We knew it was coming, you knew it was coming. Now it's here. The Hellcat-powered Jeep Grand Cherokee has arrived, and it's exactly what you expect.
Let's start with what's important, power. Under the hood the Trackhawk has a supercharged 6.2-liter Hemi V-8. It pumps out the same power as the Dodge Challenger and Charger Hellcats: 707 hp and 645 lb-ft of torque handled by an 8-speed automatic.
From there, the Trackhawk carves out its own path. Unlike the Hellcats, the hottest Jeep has all-wheel drive. Engineers reinforced everything so the system can handle the stupendous torque. The full-time active transfer case now has forged steel chain sprockets and a wider chain.
The rest of the powertrain's been bolstered as well with a strengthened rear drive shaft and new, stronger rear axle.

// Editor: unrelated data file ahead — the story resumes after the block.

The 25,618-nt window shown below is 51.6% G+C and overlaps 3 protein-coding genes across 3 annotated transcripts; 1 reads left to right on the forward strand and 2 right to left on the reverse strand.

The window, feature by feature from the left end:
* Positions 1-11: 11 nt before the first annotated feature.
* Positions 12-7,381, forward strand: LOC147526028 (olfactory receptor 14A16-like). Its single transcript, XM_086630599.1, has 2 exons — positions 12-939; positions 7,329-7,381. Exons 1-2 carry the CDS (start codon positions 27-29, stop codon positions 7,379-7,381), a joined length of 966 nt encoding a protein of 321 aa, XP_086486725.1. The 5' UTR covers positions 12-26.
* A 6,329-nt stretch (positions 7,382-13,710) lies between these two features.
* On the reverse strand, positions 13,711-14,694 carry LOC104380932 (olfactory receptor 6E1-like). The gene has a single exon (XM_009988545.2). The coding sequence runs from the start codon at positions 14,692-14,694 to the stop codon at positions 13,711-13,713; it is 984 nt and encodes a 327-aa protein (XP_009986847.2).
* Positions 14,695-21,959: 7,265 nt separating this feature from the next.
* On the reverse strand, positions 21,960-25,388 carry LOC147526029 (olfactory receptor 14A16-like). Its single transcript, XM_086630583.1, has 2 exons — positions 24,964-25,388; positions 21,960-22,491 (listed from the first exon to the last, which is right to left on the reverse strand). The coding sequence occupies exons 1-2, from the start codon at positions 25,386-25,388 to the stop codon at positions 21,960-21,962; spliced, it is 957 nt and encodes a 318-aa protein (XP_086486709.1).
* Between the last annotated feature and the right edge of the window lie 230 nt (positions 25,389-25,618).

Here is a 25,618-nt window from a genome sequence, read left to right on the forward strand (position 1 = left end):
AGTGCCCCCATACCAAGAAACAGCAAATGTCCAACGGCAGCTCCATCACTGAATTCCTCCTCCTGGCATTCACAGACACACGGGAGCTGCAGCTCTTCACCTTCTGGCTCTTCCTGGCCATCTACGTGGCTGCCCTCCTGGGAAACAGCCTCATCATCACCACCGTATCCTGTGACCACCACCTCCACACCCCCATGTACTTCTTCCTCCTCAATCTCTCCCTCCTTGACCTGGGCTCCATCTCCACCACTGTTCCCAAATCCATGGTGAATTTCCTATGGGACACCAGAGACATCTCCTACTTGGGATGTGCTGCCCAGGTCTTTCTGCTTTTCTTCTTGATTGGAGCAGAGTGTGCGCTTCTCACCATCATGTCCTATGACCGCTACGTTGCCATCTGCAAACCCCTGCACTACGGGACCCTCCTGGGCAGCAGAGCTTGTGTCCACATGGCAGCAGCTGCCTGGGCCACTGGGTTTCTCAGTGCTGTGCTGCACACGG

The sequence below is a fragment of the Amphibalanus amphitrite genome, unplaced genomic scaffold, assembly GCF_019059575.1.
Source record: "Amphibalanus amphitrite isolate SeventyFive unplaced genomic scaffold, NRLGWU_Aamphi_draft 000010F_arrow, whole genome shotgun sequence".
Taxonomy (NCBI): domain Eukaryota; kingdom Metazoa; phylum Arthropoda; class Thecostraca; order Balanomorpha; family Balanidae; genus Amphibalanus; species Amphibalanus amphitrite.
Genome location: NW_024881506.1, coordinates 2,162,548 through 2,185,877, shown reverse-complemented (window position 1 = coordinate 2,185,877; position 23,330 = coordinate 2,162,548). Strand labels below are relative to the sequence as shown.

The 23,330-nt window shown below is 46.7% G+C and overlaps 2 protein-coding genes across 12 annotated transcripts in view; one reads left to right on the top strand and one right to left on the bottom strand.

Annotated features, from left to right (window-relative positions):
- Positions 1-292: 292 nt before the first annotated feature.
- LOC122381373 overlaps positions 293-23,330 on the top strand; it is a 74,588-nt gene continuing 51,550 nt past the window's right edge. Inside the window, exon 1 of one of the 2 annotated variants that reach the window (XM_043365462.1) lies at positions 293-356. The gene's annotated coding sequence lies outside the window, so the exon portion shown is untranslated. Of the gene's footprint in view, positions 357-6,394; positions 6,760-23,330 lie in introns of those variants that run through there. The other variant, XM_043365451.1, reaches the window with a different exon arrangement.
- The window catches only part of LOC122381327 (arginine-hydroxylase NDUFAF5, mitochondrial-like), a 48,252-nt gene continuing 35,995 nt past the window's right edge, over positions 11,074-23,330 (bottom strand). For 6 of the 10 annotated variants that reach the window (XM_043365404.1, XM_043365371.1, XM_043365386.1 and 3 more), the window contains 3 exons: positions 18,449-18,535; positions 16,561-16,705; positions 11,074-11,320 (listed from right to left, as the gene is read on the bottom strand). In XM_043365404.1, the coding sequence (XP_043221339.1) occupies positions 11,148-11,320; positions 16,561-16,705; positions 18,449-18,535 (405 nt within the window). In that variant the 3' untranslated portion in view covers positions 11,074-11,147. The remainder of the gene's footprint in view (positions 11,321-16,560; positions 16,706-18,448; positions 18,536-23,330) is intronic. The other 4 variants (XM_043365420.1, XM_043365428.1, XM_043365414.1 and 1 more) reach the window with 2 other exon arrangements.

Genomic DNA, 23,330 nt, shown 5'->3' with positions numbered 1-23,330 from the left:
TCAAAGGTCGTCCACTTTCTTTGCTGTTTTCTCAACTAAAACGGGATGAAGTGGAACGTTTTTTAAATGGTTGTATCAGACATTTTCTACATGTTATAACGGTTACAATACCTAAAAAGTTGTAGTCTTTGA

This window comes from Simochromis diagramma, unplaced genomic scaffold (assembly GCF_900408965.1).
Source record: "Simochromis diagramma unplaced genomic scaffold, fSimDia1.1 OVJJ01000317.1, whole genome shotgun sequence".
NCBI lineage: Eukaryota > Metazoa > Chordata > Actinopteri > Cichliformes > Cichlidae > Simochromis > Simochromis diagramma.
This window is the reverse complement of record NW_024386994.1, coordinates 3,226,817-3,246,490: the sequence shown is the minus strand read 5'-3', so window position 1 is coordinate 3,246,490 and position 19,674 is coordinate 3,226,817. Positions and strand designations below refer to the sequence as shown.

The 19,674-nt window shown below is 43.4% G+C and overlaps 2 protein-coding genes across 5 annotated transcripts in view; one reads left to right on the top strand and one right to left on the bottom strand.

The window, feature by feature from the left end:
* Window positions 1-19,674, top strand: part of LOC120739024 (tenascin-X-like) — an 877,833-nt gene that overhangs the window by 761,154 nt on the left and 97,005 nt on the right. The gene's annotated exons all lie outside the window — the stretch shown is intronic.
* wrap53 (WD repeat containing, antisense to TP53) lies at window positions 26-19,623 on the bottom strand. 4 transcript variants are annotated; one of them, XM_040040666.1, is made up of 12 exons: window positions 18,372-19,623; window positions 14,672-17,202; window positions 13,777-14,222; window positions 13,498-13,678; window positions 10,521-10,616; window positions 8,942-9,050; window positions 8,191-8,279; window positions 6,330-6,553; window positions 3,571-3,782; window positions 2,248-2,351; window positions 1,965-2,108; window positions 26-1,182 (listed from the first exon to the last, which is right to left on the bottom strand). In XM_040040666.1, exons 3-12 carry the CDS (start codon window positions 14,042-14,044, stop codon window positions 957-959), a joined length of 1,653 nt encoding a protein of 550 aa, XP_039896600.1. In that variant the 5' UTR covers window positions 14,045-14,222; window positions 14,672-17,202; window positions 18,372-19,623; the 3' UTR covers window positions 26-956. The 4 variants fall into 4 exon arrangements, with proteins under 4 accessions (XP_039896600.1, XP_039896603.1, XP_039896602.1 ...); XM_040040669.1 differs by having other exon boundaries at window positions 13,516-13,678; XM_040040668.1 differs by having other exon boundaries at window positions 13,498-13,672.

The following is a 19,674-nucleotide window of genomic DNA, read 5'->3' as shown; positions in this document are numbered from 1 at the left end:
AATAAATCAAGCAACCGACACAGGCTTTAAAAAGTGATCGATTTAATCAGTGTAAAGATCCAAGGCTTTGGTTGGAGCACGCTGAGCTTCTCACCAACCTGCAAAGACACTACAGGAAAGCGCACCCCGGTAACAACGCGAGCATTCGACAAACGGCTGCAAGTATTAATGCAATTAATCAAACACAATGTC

Performance specs leapfrog past Grand Cherokee SRTs. Jeep posts a 0-60 mph time of just 3.5 seconds and a quarter-mile time of 11.6 seconds. Top speed? A nice, round 180 mph.
To burn off all that speed, Jeep's thrown on a set of two-piece vented 15.75-inch Brembo rotors up front with 6-piston calipers, and 13.78-inch vented rotors in back. From 60 mph it'll stop in just 114 feet.
It rides on 20-inch alloy wheels, and the Trackhawk has 3-season P Zero Scorpion Verde tires, Z-rated 295/45s.
It's still a Jeep, so the Trackhawk needs to tow. It can-up to 7,200 pounds, same as a Grand Cherokee with the optional 5.7-liter Hemi V-8, same as the regular Grand Cherokee SRT.
It's tough to tell the Grand Cherokee Trackhawk from other models. It has quad exhausts out back, some blacked-out accents, and runs without fog lights so those holes can be used for extra cooling.
Jeep isn't talking pricing or fuel economy yet, but the Jeep Grand Cherokee Trackhawk takes flight in the fourth quarter of 2017.